The Best 8 Roofing Shingle Options for Your Home

In addition to maintaining the structural integrity of your roof and keeping out water, shingles also increase the value and curb appeal of your home. The type of shingles you choose will affect how your roof can stand against hail, rain, wind, and other weather-related events. At A&J Reliable, we can help you learn more about the various types of shingles. 

Below, we’ll explain a few of the most common types of roofing shingles. 

Asphalt Shingles 

These are the most reliable, affordable, and most popular types of shingles on the market today. Over 70% of roofing materials in single and multi-family residential new construction and roof repair/replacement are asphalt shingles. 

There are several varieties of asphalt shingles. Some of them are designed to accommodate unique roof designs or regional weather conditions. 

Some of the most common asphalt shingles are: 

  • 3-tab roofing shingles 
  • Architectural roofing shingles 
  • Impact-resistant roofing shingles
  • COOL roofing shingles 

Specialty Asphalt Roofing Shingles 

In addition to the shingles mentioned above, you can also get some asphalt shingles in bolder colors/styles that mimic other materials such as wood shake or tile. These offer the affordability and practicality of asphalt shingles with a more refined appearance. 

Alternative Types of Roofing Shingles 

You may have restrictions against using asphalt shingles in some cases, whether due to local building codes or HOA rules. In this case, you’ll want to consider some of the following alternative types of roofing shingles. 

Tile Roofing 

These shingles are made of concrete and can be used on roofs of historic properties/homes in the American Southwest. They are heavier than asphalt shingles, which means the roof’s structure must be reinforced to hold up the extra weight. 

Slate Tile Shingles 

Slate tile shingles are individual thin pieces of slate. When installed together, this type of roof is quite heavy. The roof must be designed/reinforced to hold the weight of the slate tile shingles. This makes installation complex, which is why they’re one of the more expensive options on the market. 

Wood Shingles 

Wooden shingles have been used for centuries as a roof option. Most of the time, these shingles are made from redwood or cedar. They are cut into precise shapes with a much smaller exposure than wood shakes, giving them a unique look.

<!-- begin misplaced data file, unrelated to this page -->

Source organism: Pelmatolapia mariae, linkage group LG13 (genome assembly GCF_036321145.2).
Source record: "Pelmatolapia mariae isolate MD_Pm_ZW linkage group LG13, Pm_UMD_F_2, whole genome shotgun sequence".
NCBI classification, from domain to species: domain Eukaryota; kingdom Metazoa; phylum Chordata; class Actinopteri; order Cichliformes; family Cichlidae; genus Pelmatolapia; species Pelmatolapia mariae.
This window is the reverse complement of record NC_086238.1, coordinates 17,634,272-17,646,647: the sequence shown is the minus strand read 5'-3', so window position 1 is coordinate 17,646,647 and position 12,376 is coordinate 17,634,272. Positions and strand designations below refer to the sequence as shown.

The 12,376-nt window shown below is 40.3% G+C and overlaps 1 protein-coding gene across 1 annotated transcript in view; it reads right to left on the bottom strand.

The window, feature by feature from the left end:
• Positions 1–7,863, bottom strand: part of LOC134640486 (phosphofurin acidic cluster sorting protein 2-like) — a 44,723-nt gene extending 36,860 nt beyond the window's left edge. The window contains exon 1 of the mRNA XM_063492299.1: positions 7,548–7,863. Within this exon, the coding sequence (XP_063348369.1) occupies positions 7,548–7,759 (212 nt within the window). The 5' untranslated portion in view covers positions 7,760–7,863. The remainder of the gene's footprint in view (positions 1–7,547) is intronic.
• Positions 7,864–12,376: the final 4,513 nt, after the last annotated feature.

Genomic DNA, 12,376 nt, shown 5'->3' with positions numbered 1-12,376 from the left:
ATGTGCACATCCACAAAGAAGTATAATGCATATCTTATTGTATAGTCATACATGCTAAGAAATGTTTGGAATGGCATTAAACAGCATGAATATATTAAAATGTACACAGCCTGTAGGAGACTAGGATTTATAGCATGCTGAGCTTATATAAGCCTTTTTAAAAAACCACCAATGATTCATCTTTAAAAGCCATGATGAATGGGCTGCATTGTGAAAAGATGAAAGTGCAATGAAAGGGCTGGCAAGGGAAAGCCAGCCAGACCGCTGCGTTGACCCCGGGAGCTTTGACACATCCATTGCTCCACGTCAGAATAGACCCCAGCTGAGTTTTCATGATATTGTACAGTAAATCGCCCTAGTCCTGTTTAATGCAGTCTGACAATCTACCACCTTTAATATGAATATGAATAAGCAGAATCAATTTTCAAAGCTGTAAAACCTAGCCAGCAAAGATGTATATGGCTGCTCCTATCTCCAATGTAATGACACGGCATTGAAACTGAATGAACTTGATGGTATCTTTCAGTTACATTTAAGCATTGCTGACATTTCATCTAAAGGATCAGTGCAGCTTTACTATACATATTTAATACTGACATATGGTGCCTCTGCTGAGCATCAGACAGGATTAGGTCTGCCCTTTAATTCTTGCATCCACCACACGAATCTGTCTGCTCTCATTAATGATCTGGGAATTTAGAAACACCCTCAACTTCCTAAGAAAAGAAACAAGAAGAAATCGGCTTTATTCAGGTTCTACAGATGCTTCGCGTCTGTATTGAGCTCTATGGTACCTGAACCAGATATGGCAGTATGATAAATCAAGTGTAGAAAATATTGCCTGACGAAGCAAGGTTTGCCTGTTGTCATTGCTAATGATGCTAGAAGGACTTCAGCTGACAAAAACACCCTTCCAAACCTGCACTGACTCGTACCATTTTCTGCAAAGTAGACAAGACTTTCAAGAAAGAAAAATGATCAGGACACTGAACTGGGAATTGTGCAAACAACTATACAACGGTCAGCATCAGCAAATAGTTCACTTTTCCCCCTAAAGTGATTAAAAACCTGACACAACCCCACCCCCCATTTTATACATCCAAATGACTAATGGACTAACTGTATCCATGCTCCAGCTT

The exposure on wood shingles is 5”, which is a good bit smaller than wood shakes but only slightly smaller than asphalt shingles. 

One of the significant disadvantages to wood shingles is that they cannot achieve a Class A fire rating, as they are more likely to sustain damage in the event of a fire.

Wood Shake Shingles 

Wood shake shingles are also made from redwood or cedar- but they are not cut precisely, so they look more rustic. Since they are made of wood, they cannot achieve a Class A fire rating because they are more likely to be damaged by fire. 

Metal Roofing Options 

In addition to the above shingle types, there’s one more type of roof that we’ll discuss here, and that’s the metal roofing. Metal roofing has become quite popular in recent years- but they take longer to install and will cost you more due to system requirements, labor, and materials. There are two types of metal roofing that we’ll mention here: standing seam metal roof and stone-coated metal roof shingles. 

Standing Seam Metal Roof 

This type of metal roof features a series of ridges/vertical seams that go up the slope of the roof. The panels for a standing seam metal roof are generally made of the following: 

  • Galvanized steel
  • Galvalume steel
  • Stainless steel 
  • Zinc
  • Aluminum 
  • Titanium 
  • Copper

Stone-Coated Metal Roof Shingles 

The stone-coated metal roof shingles look different than a standing seam or flat panel roof. These shingles simulate concrete/clay tile roofing tiles or wood shakes.

Conclusion 

As you can see, there are many types of shingle options for your roof. You may feel a bit overwhelmed when you’re trying to choose the best one for your roof. However, you should consider a few things: your budget, the durability of the roof, curb appeal, color, and ongoing protection. Contact A&J Reliable today because we know how important this decision is, so we are here to help you understand your options to make the best decision for you.